Since its publication in 1896, critics of Sarah Orne Jewett's The Country of the Pointed Firs have disputed the work's claim to be a novel. Feminist critics in particular have defended the fiction's nonlinear structure, some claiming that its circularity and nondramatic development characterize a novelistic mode that is distinctively female. Yet even such defenses of Pointed Firs are limited. Resting as they do on binary polarities (male/female; linearity/nonlinearity), such oppositions reduce discussion of Pointed Firs's genre to issues of engenderment and plot variation. I believe that the work of Mikhail Bakhtin offers another way to address the question of whether Pointed Firsis a novel, a way that avoids the dichotomized nature of previous criticisms. Bakhtin's theory of the novel rejects traditional definitions of the genre as a homogeneous form and of language as a unitary, centripetalizing system. Unlike his structuralist and linguistic contemporaries, Bakhtin recognizes that stratifications within language extend to include not only a variety of dialects but socio-ideological languages as well. In redirecting our attention to the realm of language, Bakhtin situates interanimated discourses and contesting voices at the heart of all novelistic fiction.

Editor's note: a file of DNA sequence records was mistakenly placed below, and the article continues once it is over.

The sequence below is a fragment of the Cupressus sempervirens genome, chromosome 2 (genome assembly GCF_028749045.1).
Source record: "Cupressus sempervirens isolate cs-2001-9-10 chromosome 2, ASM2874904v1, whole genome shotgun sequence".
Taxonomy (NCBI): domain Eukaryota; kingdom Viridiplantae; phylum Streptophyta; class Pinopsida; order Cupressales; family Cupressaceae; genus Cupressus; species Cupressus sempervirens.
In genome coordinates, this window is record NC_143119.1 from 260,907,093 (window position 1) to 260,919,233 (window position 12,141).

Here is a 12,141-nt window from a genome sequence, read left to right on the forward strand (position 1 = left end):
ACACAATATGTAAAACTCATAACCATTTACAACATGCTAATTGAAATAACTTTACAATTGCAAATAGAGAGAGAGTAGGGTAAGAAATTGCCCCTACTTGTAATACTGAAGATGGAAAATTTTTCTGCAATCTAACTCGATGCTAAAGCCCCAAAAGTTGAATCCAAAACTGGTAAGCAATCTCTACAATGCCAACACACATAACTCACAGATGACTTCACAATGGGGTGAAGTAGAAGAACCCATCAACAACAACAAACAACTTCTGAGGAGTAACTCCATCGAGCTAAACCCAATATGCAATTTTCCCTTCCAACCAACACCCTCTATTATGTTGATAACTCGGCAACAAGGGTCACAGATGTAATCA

Copyright © 1994, Margaret M. Strain
Strain, Margaret M., "'Characters ... Worth Listening To': Dialogized Voices in Sarah Orne Jewett's 'The Country of the Pointed Firs'" (1994). English Faculty Publications. 94.